Weekly Feed Market Commentary

Published 17 December 14

Feed grains

It has been another particularly volatile week for wheat prices. Despite May-15 UK feed wheat futures trending downwards throughout most of the week, on Friday, fears resurfaced that Russia may lower grain exports in order to help solve its problem of high domestic inflation. Yesterday (16 Dec), May-15 UK feed wheat futures settled at £139.00/t, up £4.05/t on the previous week. This rebound in the trend for the UK wheat prices was also echoed across both the May-15 Paris and Chicago wheat futures contracts.

While the uncertainty over Russia’s intentions is providing support to prices, this could be short-lived, given the fundamentally bearish nature of global supply dynamics. In their updated World Agriculture Supply and Demand Estimates (WASDE) released last week (10 Dec), the USDA revised their forecasts for global output of wheat and maize higher on their earlier estimates. World wheat output is now forecast at a record 722.2Mt, mainly due to higher output in Canada. The most recent forecasts peg EU maize production 14.6% higher compared with last year, at 73.6Mt.

In October, for the first time since May 2012, HMR&C reported that the volume of wheat exported by the UK was higher than the volume imported. The UK exported 218.6Kt of wheat in October, the highest monthly total so far this season. However, this is still a lot of work to be done, as the export pace is lagging behind that of previous large production years.

In addition, the HMR&C data indicated that the UK has imported 486.0Kt of maize so far this season, just 30Kt less than at the same point in time in 2013/14 – a record year for maize imports. The price competitiveness of maize relative to feed wheat has improved further in recent weeks, based on both delivered prices to Rotterdam and UK imported prices. This suggests increased competition between wheat and maize for animal feed demand.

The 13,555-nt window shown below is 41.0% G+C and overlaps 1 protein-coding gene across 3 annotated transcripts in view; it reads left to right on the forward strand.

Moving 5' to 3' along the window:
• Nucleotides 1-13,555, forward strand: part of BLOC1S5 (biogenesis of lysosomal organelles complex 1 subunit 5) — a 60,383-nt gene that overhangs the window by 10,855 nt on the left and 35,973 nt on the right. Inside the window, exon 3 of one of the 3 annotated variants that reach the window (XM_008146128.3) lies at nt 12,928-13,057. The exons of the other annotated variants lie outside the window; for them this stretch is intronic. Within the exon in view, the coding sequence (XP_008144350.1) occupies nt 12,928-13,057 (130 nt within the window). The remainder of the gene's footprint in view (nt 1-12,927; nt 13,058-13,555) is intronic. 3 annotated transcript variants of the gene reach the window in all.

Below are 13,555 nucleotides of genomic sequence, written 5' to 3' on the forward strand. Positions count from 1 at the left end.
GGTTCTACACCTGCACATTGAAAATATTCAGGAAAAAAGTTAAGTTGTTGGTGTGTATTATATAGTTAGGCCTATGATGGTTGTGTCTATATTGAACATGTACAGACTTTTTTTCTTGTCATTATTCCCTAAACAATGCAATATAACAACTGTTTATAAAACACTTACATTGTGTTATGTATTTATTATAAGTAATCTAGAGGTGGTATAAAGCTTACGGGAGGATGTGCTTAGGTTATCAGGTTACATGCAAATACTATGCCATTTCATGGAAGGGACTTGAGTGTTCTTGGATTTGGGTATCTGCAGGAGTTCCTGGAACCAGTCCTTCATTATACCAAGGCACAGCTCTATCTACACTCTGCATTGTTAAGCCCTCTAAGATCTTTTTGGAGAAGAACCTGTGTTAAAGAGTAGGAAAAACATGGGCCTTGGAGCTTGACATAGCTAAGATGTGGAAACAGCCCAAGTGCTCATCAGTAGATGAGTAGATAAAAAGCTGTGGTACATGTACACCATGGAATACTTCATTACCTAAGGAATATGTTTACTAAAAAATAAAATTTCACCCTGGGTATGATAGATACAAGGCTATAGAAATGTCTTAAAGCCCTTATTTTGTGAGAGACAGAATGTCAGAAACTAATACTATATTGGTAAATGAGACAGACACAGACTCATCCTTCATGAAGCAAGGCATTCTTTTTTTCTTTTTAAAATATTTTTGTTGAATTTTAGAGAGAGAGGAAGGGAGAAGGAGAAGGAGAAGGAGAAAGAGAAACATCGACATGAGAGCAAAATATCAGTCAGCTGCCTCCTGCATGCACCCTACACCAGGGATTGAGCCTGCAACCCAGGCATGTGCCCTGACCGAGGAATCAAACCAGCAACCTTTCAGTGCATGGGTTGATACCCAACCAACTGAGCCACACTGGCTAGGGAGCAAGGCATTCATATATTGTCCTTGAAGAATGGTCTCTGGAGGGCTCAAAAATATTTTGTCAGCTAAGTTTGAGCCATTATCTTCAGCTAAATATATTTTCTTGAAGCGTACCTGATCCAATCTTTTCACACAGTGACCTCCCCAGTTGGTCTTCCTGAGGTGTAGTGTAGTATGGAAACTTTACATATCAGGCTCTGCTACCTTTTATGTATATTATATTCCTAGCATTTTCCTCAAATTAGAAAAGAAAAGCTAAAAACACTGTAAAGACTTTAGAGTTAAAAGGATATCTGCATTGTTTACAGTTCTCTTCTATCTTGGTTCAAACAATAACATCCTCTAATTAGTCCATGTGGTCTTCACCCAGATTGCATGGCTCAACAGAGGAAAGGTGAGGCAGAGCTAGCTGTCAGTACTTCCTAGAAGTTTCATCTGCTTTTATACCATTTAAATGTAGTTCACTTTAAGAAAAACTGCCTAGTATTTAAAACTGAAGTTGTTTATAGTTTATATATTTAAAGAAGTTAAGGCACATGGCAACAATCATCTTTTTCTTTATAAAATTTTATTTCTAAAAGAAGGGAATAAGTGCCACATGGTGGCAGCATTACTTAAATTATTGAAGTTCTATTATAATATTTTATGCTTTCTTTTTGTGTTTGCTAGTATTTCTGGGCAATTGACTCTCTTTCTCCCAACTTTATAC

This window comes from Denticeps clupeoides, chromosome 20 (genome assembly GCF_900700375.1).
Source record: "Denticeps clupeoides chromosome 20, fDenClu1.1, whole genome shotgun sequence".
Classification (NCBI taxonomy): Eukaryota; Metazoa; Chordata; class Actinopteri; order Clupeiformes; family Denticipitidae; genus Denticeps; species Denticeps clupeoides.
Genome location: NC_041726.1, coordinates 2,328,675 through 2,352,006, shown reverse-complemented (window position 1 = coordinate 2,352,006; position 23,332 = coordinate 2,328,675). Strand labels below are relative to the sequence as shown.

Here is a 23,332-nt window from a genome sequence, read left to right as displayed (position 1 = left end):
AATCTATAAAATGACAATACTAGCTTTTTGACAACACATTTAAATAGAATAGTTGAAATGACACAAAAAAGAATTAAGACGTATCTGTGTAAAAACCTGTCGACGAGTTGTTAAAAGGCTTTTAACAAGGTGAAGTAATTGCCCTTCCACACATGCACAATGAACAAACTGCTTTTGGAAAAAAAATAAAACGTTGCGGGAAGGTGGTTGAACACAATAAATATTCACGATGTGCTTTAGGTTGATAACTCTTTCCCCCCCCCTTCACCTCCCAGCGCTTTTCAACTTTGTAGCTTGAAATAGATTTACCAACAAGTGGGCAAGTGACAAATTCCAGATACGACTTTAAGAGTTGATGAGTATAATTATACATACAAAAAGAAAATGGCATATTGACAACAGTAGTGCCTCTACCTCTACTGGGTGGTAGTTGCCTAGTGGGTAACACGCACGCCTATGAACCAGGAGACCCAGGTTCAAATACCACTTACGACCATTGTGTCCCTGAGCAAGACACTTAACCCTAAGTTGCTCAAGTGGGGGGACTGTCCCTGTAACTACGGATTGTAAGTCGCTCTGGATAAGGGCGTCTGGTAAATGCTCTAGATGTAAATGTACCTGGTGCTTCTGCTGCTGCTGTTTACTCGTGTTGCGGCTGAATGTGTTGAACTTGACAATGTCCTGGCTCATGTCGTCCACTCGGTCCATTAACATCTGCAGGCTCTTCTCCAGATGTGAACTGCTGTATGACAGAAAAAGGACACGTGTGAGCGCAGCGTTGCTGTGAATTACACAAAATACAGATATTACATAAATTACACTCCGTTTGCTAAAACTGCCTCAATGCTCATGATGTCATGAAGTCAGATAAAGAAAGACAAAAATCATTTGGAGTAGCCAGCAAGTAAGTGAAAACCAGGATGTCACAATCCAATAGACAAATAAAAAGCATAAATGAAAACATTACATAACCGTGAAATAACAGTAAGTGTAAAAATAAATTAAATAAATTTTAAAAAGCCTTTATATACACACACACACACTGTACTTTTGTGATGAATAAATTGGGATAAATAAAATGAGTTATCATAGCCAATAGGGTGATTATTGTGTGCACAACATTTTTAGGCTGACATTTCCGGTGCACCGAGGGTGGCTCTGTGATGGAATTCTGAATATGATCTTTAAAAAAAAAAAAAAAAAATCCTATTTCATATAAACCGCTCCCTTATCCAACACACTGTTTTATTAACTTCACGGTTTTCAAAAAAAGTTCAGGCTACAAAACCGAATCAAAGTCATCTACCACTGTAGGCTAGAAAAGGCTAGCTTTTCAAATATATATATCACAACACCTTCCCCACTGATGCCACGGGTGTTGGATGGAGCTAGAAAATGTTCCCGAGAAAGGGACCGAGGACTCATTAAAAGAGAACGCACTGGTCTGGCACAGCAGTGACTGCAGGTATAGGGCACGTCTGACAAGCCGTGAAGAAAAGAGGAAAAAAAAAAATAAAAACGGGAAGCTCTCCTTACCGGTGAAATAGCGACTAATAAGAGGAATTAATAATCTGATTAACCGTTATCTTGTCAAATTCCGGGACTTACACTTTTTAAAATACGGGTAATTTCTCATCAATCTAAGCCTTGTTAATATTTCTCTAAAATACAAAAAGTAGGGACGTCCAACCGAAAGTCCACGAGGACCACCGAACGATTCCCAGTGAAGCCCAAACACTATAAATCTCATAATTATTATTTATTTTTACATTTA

Protein meal

The events of last week also introduced a degree of volatility to the oilseeds markets. Prior to the release of the USDA WASDE, Chicago soyabean prices rose on the anticipation of lower US stocks. With global production raised higher, this subsequently initiated a decline in prices. The bearish sentiments for oilseeds were boosted further last week, with bumper soyabean crops forecasted for both Brazil and Argentina.

In spite of the predominantly bearish supply fundamentals, continued strong demand for US soyabeans remains. The US National Oilseed Processors Association’s (NOPA), latest crush data (15 Dec) showed that a record amount of soyabeans were crushed in November (4.39Mt), the fourth largest crush recorded. However, because this figure was less than that expected by trade estimates, this resulted in a decline in Chicago soyabean futures prices, falling by $8.45/t since Friday’s close, to settle at $380.81/t yesterday (16 Dec).  

UK rapemeal (34%, Ex-mill Erith, December delivery) was £186.00/t on Friday (12 Dec), up £5.00/t on the previous week. Hi-Pro soyameal (Ex-store East Coast, December delivery) was £338.00/t on Friday, up £1.00/t on the week.